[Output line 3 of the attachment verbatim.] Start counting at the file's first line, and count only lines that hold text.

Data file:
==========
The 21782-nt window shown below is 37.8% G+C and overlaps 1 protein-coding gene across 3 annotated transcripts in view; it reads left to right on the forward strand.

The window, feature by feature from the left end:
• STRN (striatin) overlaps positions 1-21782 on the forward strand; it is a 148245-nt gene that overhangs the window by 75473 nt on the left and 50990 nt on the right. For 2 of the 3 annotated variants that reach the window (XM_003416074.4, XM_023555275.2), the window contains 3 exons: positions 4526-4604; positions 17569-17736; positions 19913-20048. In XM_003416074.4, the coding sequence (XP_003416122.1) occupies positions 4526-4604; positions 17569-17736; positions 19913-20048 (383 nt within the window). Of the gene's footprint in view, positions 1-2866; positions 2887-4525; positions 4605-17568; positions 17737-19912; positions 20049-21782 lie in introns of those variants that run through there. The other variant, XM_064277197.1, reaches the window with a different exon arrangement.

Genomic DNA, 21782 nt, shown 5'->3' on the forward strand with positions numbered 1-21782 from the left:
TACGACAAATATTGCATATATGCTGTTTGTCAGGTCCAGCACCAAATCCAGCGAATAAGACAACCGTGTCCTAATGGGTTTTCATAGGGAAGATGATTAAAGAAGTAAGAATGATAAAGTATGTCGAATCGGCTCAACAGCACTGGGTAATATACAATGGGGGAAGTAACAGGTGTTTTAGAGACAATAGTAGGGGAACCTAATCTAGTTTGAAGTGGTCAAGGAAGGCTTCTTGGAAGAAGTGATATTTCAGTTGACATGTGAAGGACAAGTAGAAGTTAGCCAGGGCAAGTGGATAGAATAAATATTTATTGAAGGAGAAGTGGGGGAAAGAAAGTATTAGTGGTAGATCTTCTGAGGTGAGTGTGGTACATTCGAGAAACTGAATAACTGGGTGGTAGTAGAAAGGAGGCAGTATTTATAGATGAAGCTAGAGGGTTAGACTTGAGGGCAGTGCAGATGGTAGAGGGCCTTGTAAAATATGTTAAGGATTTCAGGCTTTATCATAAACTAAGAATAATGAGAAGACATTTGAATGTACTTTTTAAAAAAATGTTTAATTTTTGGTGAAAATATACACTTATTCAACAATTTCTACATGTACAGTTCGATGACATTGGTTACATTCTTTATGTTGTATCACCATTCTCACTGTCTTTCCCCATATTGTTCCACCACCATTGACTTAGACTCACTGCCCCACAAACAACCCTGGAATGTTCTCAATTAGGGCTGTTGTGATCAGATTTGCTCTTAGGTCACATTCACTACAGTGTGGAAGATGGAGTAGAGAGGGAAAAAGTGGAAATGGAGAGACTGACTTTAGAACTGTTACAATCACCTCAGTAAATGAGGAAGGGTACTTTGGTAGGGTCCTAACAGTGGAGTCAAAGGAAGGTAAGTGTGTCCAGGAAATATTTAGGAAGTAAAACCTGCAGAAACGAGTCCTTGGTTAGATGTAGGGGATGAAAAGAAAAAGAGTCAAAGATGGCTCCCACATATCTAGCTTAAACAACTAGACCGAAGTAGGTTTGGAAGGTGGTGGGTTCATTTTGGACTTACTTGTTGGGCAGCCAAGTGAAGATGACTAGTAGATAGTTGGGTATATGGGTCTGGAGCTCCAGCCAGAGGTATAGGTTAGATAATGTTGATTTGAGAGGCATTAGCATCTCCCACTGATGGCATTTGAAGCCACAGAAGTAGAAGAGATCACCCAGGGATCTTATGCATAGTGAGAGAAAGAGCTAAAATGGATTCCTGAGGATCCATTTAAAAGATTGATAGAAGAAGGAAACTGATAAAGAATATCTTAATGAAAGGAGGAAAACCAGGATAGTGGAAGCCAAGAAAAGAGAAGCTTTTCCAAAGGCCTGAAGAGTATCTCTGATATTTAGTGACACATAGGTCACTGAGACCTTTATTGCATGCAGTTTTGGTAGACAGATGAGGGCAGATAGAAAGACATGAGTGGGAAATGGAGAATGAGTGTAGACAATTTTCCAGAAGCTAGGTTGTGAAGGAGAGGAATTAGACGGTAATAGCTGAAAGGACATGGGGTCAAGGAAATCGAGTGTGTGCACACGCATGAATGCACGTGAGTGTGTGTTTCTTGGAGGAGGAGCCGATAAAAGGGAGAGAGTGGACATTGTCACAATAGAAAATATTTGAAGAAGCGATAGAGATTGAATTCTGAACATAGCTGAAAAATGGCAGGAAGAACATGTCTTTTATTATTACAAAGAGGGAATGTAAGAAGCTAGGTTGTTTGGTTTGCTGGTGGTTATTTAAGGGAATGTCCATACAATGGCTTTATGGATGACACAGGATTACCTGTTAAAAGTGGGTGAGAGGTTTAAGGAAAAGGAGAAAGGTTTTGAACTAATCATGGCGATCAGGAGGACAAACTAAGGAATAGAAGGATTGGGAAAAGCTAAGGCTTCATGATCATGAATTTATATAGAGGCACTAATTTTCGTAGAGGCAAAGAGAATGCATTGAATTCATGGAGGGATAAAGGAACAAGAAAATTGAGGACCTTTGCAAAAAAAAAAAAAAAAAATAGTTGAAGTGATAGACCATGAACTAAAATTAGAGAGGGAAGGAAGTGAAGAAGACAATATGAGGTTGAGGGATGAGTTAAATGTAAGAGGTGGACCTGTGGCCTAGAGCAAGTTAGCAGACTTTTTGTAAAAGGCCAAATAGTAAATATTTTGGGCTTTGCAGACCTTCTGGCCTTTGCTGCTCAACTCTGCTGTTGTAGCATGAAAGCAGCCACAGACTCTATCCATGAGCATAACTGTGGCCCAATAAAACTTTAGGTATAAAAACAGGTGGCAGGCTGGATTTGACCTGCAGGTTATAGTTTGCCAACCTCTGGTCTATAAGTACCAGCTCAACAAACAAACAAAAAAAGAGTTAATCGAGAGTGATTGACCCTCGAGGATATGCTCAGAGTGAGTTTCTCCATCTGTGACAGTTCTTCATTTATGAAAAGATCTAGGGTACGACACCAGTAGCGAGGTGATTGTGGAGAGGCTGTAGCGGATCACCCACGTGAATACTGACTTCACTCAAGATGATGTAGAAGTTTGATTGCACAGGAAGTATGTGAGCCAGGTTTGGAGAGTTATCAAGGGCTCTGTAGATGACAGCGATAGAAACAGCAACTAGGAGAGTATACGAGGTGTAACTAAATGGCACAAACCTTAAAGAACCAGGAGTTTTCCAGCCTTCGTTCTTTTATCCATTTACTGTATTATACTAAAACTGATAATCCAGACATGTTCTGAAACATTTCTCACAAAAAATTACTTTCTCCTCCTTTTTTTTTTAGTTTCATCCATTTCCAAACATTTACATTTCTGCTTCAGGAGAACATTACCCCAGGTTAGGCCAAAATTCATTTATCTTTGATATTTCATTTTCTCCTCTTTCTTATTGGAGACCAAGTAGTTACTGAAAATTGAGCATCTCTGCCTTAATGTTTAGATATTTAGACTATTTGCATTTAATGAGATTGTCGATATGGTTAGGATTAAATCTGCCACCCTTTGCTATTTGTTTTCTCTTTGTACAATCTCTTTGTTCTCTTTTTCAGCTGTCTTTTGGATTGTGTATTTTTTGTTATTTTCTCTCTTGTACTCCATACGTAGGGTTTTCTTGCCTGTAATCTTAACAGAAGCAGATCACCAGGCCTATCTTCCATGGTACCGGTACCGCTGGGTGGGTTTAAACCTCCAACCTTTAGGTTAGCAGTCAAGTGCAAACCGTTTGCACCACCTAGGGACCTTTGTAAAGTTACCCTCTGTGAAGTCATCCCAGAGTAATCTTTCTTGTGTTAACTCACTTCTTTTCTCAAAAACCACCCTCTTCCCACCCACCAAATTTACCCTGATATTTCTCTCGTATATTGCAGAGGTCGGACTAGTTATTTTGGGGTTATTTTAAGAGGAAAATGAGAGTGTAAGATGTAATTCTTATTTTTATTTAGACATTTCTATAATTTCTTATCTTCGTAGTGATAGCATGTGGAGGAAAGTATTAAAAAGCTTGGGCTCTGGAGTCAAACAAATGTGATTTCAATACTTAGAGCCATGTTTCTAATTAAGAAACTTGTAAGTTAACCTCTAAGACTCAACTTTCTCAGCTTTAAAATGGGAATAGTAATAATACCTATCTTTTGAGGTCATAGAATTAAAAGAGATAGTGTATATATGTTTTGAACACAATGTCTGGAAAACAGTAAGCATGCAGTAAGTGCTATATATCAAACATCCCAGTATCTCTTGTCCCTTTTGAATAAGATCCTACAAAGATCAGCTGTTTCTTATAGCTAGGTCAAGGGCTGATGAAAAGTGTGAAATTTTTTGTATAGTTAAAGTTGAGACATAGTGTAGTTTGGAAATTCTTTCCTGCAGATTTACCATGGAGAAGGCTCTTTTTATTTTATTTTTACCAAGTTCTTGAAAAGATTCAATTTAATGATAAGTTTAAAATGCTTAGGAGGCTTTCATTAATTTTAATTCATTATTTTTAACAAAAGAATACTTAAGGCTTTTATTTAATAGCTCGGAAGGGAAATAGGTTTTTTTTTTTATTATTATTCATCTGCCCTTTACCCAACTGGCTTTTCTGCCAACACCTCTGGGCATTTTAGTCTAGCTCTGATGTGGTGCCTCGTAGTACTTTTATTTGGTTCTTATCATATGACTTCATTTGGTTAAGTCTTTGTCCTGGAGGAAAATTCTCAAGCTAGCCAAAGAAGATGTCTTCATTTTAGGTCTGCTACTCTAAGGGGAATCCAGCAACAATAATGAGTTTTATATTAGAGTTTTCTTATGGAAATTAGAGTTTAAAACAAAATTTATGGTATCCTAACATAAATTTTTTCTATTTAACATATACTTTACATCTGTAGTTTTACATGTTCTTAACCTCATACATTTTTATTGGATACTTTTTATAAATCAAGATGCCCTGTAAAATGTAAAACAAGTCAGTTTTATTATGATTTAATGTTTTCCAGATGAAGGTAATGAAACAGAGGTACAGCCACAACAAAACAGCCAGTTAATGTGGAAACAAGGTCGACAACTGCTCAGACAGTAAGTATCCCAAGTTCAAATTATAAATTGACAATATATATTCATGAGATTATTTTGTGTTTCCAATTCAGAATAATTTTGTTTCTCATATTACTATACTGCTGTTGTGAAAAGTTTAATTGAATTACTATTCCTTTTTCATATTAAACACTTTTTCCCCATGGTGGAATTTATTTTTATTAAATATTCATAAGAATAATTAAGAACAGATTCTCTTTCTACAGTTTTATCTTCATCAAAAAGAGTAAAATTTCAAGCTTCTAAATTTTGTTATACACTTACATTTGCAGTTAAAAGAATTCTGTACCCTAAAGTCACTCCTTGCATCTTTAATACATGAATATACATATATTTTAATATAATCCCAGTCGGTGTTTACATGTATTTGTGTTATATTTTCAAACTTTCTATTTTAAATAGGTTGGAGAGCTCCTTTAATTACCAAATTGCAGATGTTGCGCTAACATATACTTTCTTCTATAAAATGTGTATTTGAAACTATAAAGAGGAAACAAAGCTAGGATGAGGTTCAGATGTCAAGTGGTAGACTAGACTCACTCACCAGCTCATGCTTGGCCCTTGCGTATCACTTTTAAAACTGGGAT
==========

• STRN (striatin) overlaps positions 1-21782 on the forward strand; it is a 148245-nt gene that overhangs the window by 75473 nt on the left and 50990 nt on the right. For 2 of the 3 annotated variants that reach the window (XM_003416074.4, XM_023555275.2), the window contains 3 exons: positions 4526-4604; positions 17569-17736; positions 19913-20048. In XM_003416074.4, the coding sequence (XP_003416122.1) occupies positions 4526-4604; positions 17569-17736; positions 19913-20048 (383 nt within the window). Of the gene's footprint in view, positions 1-2866; positions 2887-4525; positions 4605-17568; positions 17737-19912; positions 20049-21782 lie in introns of those variants that run through there. The other variant, XM_064277197.1, reaches the window with a different exon arrangement.